BIG READ: Casting giant is moulding a second century supporting renewables

By Scunthorpe Telegraph | Posted: 24 May 2018

Just over 18 months ago, a high capacity foundry in Scunthorpe was facing a highly uncertain future, as Australian owners pulled out of Europe. Now a business with a strong base in traditional energy markets is embracing renewables. David Laister reports.

Built as a munitions factory as the First World War came to an end, what is now the pride of the Bonds Heavy Castings foundry portfolio might not have seen its centenary celebrations had it not been for the acquisition from Bradken UK.

The fact the momentous milestone’s passing in November last year was only recently realised when some old documents were discovered weeks later, does little to dent the pride in what is done on a daily basis down Dawes Lane.

And one of the industrial revolution’s oldest trades is now targeting the green economy too, with the 20 tonnes finished capacity a 40 per cent improvement on what could previously be achieved by the business.

Mark McCarthy, managing director, said: “We only discovered before Christmas it was 100 years old in November. No-one knew at the time.

John Brown & Co (Sheffield), was the original name, the very same as the Glaswegian giant shipyards. We wouldn’t have got to 100 years had Bonds not taken over.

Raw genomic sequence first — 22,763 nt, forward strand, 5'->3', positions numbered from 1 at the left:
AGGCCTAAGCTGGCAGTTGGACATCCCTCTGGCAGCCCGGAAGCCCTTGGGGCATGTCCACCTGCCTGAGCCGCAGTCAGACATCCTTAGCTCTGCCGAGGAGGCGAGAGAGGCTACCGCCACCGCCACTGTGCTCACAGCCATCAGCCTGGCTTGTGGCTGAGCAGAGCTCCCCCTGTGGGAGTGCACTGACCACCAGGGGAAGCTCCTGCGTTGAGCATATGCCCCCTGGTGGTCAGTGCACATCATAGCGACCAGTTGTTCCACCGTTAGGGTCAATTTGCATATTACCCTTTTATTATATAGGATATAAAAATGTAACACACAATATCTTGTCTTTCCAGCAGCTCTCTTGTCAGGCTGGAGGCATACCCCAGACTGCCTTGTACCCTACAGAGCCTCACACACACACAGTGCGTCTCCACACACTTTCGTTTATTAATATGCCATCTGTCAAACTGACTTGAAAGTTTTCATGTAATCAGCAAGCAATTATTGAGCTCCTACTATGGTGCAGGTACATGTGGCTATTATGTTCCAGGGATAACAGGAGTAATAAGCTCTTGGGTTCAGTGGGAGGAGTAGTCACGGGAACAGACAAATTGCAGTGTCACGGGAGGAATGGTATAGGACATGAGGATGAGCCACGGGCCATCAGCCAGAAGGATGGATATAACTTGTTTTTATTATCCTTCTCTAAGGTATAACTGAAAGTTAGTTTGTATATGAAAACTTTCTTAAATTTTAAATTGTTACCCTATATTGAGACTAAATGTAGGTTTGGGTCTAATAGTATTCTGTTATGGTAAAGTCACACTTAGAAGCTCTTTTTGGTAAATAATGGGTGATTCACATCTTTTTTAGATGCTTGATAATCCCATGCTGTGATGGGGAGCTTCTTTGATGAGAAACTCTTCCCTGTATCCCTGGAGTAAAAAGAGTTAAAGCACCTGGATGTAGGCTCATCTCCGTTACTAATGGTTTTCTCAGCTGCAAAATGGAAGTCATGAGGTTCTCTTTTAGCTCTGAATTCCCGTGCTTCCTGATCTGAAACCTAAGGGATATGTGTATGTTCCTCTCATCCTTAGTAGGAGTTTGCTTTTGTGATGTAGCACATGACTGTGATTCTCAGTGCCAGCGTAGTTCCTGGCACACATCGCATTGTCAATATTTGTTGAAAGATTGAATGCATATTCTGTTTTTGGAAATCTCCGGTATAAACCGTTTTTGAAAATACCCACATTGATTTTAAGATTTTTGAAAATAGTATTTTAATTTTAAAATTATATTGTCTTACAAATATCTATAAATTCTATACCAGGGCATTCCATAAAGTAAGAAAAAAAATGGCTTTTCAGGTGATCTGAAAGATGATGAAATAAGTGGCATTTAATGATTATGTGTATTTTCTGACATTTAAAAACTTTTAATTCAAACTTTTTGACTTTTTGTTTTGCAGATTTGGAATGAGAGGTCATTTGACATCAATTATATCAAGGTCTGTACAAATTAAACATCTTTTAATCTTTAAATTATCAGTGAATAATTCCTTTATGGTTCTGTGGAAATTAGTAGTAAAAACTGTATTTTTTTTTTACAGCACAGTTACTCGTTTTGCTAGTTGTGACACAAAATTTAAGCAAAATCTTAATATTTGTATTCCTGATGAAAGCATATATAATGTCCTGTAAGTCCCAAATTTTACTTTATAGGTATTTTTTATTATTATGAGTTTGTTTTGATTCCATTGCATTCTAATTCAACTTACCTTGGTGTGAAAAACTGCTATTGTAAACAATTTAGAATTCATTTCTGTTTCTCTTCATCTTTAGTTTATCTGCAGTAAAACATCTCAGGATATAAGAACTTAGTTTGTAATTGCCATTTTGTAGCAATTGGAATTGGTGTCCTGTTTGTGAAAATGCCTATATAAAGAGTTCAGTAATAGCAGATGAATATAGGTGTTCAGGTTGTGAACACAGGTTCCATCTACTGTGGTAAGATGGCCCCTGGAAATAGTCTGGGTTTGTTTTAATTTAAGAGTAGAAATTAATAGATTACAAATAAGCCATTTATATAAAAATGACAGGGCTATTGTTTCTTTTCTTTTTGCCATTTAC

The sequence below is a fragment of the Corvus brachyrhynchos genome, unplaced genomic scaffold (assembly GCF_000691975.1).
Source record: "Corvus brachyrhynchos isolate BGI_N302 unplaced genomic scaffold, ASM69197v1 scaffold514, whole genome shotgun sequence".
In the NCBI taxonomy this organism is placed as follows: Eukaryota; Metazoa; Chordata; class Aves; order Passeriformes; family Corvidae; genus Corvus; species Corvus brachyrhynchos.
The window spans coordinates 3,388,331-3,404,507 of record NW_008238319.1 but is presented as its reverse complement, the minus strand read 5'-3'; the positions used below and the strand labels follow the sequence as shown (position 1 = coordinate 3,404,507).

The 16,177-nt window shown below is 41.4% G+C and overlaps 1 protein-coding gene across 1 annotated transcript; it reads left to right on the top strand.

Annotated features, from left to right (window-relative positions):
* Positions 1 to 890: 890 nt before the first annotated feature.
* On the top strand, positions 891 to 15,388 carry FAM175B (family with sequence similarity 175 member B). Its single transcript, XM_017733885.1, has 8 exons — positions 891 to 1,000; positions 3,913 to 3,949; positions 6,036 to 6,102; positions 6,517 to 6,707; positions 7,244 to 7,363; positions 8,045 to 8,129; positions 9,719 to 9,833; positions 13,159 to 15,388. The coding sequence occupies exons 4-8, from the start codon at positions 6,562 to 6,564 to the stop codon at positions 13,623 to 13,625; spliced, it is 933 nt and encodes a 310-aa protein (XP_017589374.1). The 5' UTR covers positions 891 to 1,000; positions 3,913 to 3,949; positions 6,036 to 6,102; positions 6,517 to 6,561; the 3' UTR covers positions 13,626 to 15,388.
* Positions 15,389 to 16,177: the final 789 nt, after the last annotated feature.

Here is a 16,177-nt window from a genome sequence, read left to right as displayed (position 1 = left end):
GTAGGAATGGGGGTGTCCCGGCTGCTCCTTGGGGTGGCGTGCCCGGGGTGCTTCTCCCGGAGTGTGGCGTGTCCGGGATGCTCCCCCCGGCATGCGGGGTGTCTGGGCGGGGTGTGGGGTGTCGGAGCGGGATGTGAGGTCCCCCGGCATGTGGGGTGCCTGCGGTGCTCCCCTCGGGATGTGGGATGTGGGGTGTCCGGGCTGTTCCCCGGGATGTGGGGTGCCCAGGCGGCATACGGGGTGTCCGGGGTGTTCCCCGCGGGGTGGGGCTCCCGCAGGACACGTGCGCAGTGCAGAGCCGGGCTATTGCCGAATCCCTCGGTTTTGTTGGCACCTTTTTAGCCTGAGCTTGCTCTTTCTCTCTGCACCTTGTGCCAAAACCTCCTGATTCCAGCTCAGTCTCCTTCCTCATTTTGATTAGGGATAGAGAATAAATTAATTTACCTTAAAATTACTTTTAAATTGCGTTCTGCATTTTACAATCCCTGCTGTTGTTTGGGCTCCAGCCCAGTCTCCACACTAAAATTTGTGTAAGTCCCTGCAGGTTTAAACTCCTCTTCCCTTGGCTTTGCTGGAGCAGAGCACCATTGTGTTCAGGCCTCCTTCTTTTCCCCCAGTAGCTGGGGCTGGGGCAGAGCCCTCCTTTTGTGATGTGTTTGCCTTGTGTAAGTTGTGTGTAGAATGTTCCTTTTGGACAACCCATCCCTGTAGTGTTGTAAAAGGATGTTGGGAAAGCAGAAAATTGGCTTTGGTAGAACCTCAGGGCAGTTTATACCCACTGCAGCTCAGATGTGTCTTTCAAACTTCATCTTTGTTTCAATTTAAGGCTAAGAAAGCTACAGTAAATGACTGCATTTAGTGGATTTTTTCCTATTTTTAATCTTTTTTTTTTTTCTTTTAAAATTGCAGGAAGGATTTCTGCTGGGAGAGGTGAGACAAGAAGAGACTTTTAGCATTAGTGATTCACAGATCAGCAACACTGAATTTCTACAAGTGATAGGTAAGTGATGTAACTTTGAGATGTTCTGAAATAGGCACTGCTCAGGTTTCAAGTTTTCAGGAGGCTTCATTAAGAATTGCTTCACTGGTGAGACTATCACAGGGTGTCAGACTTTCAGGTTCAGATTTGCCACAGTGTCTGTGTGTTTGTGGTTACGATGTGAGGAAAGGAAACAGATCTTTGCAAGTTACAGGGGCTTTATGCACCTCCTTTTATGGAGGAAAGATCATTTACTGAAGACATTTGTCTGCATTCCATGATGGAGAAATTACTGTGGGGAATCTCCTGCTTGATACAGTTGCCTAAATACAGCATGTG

“Bonds made it quite clear it was looking to the future with this acquisition. It offered us larger castings than we could do previously. It gave us new opportunities, which was just as important for new customers as to retain existing ones.”

Mark McCarthy and Steve Wadsworth. Bonds manufacturing pictures:

And one of these is Drax, Europe’s second largest power station, which has undergone some major transitions of its own, as it switches from coal to biomass – taking with it responsibility for 8 per cent of the UK’s electricity-generating requirement.

“Drax is probably our biggest individual power station customer, but we have other mills in Helsinki, Finland, China, Australia, Japan, US, India and South Africa,” Mr McCarthy said. 

“Most coal power stations wherever they are pulverise the coal, as it allows them to burn efficiently. We make the equipment, the ring and balls that do the work, and we are keen to develop that business. We have developed a relationship on our own now.”

Read more: Growth and more jobs expected at 100-year-old Scunthorpe steel foundry

Business development manager Steve Wadsworth told how since 2000 the company has built a direct dialogue with Drax, looking at metallurgy of the products.

“They have had changes, from burning coal to biomass, and we have gone through that change with them. We have worked together to make the ring and balls better, so they last longer. The change to biomass brought a complete rethink but we came back to chromium iron, it so good they decided to stay with it.”

It is technology developed in the Sixties for the compact mill for the build out of power stations. First Ferrybridge, then Drax, and many more large and small.

Bonds Heavy Castings producing the pulverising ring and balls sets. Bonds manufacturing pictures:

Mr Wadsworth said the operational life is roughly 50,000 to 60,000 hours, and each of the six mills feeding the six firing units feature 10 1.2 tonne balls held in by two 7 tonne rings, making it 26 tonnes of high chromium iron in one set.